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Old 11-17-2006, 04:00 PM   #1
Tux-O-Matic
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Registered: Sep 2006
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Angry Diskette Permissions & Saving


I realize that a diskette contains no permissions; however, I ran into a few problems in saving.
Alright, so I finally mounted my floppy to /mnt/floppy (I even created an alias for mounting it). However, in my own account I don't have permissions to change the floppy. When I changed to root, I tried
Quote:
chmod a+r+w+x /mnt/floppy
but that didn't work. Then I tried
Quote:
chmod 0666 /mnt/floppy
That didn't work either. I tried chmod once more, this time read and write separately:
Quote:
chmod 0222 /mnt/floppy
chmod 0444 /mnt/floppy
Nothing still worked. So I decided to copy the directory I needed directly as root. I tried cp <whatever the directory was>, I couldn't copy it--the output was:
Quote:
ommitting directory <dir>
//"dir" is the last directory in the path
So then I used the GUI. I supposedly copied the file (it showed it in the GUI, and showed it in the command line), and so I typed:
Quote:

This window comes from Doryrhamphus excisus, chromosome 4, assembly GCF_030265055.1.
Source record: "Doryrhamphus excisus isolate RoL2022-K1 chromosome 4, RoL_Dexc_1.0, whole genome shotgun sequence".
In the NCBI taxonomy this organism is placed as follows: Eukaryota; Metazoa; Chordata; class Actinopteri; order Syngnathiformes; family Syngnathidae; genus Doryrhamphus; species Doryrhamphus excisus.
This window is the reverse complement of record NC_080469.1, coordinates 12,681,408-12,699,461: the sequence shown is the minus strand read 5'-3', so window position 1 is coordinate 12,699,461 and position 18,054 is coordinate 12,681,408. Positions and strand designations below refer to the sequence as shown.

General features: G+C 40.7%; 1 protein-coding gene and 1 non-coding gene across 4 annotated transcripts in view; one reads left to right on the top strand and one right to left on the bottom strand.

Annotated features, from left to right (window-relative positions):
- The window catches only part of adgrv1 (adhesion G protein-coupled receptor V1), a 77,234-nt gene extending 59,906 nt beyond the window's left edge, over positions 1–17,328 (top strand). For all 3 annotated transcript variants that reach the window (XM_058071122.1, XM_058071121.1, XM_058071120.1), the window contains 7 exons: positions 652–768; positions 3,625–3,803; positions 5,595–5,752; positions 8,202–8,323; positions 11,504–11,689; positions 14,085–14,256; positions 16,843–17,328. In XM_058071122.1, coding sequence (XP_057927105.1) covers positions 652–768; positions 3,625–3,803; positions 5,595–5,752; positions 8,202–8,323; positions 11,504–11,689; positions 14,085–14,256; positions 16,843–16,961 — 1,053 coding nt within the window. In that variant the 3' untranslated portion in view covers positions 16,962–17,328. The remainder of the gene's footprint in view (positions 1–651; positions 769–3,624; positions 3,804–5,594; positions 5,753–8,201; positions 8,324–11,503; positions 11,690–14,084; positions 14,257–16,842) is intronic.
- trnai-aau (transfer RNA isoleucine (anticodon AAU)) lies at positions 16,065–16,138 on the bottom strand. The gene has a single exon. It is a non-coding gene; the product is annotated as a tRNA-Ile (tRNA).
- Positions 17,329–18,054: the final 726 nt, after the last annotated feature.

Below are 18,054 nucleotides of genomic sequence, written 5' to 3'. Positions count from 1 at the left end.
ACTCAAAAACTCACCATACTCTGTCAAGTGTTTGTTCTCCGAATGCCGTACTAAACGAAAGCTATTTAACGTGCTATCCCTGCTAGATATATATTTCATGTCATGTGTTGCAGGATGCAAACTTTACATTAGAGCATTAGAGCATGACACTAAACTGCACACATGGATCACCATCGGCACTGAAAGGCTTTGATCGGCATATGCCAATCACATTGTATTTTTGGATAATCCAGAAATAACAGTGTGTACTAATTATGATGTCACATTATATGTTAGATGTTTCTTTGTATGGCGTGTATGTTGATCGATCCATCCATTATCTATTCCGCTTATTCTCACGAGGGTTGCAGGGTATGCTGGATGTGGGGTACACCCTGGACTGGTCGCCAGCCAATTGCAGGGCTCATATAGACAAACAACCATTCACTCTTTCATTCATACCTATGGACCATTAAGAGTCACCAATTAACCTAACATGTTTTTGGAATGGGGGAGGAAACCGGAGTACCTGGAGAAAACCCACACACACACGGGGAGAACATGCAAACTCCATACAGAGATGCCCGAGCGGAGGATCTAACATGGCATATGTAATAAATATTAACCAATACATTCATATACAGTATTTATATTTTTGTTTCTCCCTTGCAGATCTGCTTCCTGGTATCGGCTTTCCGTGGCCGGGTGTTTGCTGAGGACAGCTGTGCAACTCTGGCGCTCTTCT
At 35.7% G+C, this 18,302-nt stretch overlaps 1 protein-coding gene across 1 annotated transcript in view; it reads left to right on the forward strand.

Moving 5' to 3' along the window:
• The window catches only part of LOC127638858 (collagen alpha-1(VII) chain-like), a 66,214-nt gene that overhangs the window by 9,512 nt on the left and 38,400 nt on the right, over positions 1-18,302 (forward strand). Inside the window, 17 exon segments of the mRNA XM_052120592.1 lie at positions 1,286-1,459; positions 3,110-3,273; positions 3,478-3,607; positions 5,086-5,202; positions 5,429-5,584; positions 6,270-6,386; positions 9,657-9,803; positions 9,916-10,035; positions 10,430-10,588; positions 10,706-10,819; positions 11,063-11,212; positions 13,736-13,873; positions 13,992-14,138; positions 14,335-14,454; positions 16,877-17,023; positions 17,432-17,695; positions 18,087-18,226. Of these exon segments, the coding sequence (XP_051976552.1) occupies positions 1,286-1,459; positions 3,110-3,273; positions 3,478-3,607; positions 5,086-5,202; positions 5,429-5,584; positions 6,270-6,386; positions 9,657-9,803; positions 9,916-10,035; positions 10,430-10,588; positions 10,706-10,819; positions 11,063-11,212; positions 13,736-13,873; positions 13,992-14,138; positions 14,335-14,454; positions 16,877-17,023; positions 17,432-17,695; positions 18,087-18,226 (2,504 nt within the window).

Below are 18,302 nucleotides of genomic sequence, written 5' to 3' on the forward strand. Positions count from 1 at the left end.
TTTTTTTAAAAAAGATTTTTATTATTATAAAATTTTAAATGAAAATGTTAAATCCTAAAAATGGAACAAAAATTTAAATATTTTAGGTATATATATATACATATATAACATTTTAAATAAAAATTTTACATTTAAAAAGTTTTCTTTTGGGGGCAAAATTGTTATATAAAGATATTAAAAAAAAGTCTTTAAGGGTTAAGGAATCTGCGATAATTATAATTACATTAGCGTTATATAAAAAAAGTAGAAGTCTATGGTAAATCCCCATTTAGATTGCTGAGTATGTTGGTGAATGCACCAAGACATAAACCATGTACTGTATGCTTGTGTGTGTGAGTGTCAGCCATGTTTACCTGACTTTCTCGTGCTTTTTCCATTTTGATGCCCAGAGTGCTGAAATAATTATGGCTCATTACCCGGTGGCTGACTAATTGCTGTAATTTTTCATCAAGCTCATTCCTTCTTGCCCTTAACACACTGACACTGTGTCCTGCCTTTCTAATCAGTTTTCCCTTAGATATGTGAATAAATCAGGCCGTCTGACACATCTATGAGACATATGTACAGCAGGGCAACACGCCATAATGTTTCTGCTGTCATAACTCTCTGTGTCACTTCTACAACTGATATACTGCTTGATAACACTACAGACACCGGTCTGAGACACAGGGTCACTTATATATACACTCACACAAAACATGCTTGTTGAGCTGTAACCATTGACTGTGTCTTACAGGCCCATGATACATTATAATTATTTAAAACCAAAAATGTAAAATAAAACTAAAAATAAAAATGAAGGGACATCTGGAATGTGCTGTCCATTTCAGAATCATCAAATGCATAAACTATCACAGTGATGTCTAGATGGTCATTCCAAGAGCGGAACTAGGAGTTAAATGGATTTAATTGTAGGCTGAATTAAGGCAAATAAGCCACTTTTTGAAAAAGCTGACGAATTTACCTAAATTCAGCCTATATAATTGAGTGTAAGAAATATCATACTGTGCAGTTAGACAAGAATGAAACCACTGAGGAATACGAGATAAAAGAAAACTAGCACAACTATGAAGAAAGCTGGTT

umount /mnt/floppy
and then
Quote:
umount -a
just to make sure. The command line didn't complain both times except to to say the second time that /mnt/floppy was already unmounted. But when I was going to do the file trasnfer on a Windows machine, the file didn't exist.

The funny thing was, I copied files earlier, and unmounted the floppy in the same way, but when I remounted and checked the floppy, the files weren't there, so I did it again, and they stuck.
From what I see, I need to mount and remount the floppy twice in order for a file to stick and be saved. Is that true or am I doing anything wrong. I appologize for the length of this message
 
Old 11-18-2006, 10:25 AM   #2
David the H.
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chmodding doesn't work for FAT filesystems. You have to use the umask mount option to simulate them. "mount -t auto -o rw,umask=111 /dev/fd0 /mnt/floppy" should give you 666 permissions on the files. You can also use "uid=username" and "gid=groupname" to designate a user and group respectively.

As for files not showing up, under the default mount config data will sometimes stay in a write buffer for a while before actually getting written to the disk. Perhaps you aren't giving it enough time to complete the transaction before you're unmounting it. Try using the "sync" option to force the files to copy directly.

You may want to read up on mount options in "man mount", especially the fat filesystem options.

Regarding cp, it can only copy empty directories by default. You have to use "cp -R" to recursively copy a whole directory structure. Again I suggest you read the man page.
 
  


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